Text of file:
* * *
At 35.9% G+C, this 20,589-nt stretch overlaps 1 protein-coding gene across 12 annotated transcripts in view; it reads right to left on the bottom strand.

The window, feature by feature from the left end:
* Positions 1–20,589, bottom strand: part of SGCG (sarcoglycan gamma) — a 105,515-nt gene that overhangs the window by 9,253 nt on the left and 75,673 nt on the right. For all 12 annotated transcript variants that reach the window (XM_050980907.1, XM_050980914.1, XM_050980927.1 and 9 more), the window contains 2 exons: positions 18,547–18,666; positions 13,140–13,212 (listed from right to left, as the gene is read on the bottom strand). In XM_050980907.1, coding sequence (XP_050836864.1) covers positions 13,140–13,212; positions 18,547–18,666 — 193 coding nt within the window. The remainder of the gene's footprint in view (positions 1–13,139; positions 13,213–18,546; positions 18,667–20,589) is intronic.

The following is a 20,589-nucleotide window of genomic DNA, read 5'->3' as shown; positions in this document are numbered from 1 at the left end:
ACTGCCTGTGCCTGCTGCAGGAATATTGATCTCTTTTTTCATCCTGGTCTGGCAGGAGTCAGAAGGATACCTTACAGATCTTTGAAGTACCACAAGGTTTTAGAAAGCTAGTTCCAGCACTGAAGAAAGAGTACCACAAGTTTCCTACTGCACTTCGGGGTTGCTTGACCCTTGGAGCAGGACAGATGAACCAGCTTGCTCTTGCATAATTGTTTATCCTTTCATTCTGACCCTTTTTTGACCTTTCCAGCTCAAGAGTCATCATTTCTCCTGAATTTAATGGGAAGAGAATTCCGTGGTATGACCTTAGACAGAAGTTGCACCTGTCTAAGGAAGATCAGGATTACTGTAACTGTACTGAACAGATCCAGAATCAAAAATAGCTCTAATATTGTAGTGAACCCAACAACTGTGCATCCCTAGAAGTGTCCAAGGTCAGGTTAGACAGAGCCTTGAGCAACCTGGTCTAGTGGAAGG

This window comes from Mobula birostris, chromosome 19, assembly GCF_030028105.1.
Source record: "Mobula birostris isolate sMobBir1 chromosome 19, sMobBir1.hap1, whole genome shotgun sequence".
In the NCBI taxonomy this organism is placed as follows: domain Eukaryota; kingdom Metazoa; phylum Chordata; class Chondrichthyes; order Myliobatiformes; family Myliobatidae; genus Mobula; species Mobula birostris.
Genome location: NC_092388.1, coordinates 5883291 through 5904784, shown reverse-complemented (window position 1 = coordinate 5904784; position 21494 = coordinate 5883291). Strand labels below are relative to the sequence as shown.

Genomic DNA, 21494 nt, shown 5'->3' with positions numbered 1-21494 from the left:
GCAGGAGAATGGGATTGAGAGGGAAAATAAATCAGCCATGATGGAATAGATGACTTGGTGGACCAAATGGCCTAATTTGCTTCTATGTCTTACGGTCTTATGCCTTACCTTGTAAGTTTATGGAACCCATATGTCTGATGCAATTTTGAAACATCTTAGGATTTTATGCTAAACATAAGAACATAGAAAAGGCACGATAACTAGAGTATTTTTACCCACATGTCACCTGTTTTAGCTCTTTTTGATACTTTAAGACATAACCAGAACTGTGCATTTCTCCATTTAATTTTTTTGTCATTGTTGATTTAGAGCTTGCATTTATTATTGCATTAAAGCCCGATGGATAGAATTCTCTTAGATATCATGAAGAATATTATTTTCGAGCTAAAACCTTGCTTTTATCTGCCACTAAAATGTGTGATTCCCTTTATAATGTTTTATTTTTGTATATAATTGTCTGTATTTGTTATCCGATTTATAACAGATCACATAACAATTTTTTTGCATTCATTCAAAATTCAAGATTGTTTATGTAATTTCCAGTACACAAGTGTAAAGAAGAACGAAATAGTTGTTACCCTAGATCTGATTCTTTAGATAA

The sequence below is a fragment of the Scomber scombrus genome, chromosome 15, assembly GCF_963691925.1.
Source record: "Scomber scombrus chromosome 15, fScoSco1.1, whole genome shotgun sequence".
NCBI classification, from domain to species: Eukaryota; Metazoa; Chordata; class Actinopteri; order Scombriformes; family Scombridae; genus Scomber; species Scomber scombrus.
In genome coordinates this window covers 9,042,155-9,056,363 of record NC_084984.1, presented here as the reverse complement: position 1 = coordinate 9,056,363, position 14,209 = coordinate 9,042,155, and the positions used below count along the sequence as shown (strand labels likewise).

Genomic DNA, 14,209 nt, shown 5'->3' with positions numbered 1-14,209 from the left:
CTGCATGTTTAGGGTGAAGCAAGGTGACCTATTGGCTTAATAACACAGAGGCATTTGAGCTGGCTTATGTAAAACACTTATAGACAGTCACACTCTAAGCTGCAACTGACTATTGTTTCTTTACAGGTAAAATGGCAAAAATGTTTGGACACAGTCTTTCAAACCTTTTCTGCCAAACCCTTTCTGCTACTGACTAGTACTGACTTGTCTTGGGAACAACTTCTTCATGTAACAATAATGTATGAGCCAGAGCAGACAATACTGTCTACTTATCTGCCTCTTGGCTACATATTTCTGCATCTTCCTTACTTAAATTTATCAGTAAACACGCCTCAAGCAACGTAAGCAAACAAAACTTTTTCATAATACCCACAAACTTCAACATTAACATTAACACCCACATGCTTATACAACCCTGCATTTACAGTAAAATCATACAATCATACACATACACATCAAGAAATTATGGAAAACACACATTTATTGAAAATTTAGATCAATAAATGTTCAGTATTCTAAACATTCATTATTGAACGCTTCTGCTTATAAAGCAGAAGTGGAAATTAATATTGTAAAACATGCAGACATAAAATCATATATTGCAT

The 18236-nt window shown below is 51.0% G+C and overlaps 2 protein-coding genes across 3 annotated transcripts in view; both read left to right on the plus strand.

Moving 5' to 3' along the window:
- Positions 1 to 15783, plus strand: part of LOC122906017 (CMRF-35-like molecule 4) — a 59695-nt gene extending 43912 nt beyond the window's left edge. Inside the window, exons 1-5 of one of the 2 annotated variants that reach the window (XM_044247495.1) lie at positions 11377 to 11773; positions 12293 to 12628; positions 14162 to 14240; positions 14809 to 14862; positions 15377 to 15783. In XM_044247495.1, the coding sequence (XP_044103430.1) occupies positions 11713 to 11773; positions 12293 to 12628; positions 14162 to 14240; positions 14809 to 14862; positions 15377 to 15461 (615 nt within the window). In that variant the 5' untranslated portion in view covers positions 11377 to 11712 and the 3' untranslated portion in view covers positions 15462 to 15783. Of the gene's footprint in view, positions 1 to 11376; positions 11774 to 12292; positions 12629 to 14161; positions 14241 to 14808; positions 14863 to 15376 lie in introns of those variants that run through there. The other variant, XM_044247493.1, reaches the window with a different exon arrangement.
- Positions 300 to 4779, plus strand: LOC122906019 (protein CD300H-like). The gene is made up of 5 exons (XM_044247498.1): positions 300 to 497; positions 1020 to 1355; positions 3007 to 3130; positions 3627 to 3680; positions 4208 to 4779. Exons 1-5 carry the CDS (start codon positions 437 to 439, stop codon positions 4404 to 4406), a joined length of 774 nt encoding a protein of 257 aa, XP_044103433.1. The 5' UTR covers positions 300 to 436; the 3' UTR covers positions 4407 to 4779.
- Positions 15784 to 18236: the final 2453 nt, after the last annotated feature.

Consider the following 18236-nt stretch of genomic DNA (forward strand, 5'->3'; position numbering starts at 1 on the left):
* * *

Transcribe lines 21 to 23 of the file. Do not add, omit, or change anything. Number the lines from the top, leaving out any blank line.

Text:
- Positions 300 to 4779, plus strand: LOC122906019 (protein CD300H-like). The gene is made up of 5 exons (XM_044247498.1): positions 300 to 497; positions 1020 to 1355; positions 3007 to 3130; positions 3627 to 3680; positions 4208 to 4779. Exons 1-5 carry the CDS (start codon positions 437 to 439, stop codon positions 4404 to 4406), a joined length of 774 nt encoding a protein of 257 aa, XP_044103433.1. The 5' UTR covers positions 300 to 436; the 3' UTR covers positions 4407 to 4779.
- Positions 15784 to 18236: the final 2453 nt, after the last annotated feature.

Consider the following 18236-nt stretch of genomic DNA (forward strand, 5'->3'; position numbering starts at 1 on the left):